25th International Conference on Historical Linguistics, University of Oxford, Oxford, UK. Workshop on Historical linguistics at school: An ever-pressing need?
Categories: Teaching linguistics
(with Benjamin Goddard, Francesca Iezzi, Graeme Trousdale)
Knowledge about language (KAL) is frequently cited as an important component of literacy strategies, but there is considerable debate about what that knowledge is, how it should be communicated, and how understanding of KAL should be assessed. At advanced levels in the English school system, the topic of language change is often a specified component of particular assessments of KAL (e.g. the AQA A-level in English Language has an area of study in which candidates “explore processes of language change”) and assessment of classical languages involves specific questions on grammatical terminology (e.g. the OCR A-level in Latin has questions on “syntax and accidence”). As such, the curricula draw on concepts from approaches to both diachronic linguistics and the synchronic analysis of older languages.
More recently, new incentives to encourage a deeper understanding of how language works have been made available to British schools. One of these is UKLO, the United Kingdom Linguistics Olympiad, a national competition for school children in which they have to solve linguistics problems, typically involving an unfamiliar language. Problems in the UKLO competition have involved puzzles about historical linguistic data sets, focussing on e.g. reconstruction and early writing systems. As one of the science Olympiads, UKLO has clear overlaps with the British Mathematical Olympiad (BMO), especially in that they both involve problem-solving and enquiry-based learning over small data sets.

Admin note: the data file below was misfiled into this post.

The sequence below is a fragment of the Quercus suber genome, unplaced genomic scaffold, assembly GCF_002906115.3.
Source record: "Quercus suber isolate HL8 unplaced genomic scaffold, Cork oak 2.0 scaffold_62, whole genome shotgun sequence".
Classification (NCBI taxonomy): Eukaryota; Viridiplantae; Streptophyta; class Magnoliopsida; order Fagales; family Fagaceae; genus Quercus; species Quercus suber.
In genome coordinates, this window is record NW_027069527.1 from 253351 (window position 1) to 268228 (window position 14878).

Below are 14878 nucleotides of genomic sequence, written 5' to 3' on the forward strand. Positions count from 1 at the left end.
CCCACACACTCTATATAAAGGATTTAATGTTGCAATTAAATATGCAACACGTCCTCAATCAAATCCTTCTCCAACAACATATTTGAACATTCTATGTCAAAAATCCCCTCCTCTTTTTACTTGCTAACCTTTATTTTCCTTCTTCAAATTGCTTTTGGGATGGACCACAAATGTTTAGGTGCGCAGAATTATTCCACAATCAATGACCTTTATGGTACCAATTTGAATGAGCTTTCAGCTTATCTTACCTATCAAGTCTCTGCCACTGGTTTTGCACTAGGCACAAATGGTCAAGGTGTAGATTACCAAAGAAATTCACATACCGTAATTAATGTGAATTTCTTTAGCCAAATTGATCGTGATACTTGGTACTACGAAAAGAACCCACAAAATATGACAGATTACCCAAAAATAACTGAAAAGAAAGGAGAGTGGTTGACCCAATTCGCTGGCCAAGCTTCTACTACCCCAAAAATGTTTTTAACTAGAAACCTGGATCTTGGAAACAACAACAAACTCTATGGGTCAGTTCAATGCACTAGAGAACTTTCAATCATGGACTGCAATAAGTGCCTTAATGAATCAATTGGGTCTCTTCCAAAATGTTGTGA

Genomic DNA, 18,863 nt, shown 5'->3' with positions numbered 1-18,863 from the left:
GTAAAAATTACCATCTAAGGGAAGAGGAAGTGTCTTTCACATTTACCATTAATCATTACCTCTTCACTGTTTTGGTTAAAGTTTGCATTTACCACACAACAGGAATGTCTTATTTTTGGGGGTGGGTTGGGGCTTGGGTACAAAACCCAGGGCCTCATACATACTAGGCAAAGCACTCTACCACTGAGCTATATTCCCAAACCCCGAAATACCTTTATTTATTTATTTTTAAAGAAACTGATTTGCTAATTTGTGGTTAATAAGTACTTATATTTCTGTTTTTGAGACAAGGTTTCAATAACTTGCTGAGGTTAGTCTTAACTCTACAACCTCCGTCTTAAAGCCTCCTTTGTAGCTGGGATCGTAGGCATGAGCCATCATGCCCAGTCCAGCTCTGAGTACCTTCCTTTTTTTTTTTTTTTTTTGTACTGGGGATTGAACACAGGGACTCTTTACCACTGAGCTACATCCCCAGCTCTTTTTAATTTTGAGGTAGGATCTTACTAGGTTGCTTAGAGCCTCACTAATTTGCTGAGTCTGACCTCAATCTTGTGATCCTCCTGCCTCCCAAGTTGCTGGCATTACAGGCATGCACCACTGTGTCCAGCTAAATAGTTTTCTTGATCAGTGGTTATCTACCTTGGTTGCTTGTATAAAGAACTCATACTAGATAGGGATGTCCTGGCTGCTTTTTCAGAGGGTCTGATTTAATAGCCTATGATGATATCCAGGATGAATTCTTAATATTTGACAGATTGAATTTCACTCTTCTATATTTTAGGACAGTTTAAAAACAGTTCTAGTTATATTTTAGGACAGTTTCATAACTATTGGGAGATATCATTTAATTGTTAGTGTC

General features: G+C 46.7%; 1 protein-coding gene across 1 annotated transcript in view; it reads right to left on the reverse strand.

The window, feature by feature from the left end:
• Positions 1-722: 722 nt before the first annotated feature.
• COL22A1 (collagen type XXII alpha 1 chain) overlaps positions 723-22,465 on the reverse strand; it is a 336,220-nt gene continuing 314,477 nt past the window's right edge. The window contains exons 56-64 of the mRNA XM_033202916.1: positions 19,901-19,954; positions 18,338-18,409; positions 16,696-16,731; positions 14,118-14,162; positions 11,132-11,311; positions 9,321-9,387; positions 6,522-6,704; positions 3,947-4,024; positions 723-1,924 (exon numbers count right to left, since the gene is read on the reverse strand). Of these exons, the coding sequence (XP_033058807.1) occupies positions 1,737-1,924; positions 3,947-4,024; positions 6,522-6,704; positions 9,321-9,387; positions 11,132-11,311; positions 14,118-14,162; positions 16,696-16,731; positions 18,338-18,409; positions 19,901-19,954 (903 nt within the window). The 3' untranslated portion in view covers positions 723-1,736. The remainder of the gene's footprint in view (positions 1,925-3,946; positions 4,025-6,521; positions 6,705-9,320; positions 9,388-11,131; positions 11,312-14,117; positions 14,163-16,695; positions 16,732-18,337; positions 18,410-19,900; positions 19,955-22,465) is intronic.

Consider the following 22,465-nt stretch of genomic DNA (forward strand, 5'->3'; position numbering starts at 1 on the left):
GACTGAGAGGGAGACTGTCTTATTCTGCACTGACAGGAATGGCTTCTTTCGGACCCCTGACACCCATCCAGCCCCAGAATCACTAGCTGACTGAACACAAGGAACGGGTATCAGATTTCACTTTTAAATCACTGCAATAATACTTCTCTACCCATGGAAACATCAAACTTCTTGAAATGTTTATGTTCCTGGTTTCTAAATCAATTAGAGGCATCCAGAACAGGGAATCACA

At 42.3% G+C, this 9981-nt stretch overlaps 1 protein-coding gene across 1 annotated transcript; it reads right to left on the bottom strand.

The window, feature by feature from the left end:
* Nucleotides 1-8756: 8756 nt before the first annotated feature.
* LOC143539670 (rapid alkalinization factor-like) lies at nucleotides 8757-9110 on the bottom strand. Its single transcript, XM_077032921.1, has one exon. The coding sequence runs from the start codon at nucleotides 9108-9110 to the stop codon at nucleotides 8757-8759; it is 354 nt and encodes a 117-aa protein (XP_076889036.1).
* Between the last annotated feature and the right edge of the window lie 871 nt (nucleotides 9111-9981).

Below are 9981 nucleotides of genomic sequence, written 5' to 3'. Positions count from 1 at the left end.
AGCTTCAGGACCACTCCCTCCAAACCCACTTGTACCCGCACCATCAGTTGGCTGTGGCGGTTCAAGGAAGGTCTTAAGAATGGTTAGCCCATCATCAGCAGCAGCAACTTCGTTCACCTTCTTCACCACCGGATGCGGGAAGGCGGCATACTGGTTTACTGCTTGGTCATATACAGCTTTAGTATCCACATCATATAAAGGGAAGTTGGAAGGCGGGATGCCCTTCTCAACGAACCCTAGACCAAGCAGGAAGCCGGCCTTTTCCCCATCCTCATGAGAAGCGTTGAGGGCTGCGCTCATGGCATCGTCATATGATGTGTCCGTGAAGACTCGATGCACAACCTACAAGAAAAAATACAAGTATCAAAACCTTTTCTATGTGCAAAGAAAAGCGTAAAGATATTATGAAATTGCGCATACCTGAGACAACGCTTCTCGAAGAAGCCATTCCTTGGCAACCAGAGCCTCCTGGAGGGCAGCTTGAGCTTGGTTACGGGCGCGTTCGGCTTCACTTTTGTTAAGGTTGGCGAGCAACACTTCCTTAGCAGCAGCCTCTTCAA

In this talk, we report on a project at the University of Edinburgh designed to enhance children’s capacity to think like mathematicians and linguists. In doing so, we intend to address the fifth question posed by the workshop organisers, i.e. ‘In general, does (or can) historical linguistics contribute to the reinvention of language courses at schools among more scientific lines?’ We focus particularly on puzzles we have created on historical themes (e.g. a number system used by Cistercian monks, runic transcriptions) and show how such puzzles serve a number of educational purposes. At a subject specific level, they provide opportunities to introduce complex historical concepts (e.g. sound change) in an engaging way, and offer ways of exploring connections between language families that may not be immediately apparent in the modern language classroom. They also encourage abstract thinking at a cross-linguistic level (e.g. grammaticalization of gender systems across languages spoken in Europe). At a more general level, they develop problem-solving and lateral thinking skills which transcend traditional discipline boundaries (e.g. by looking at how historical and contemporary writing systems involve patterns of rotation and reflection, it is possible to see how an understanding of language links to mathematical concepts).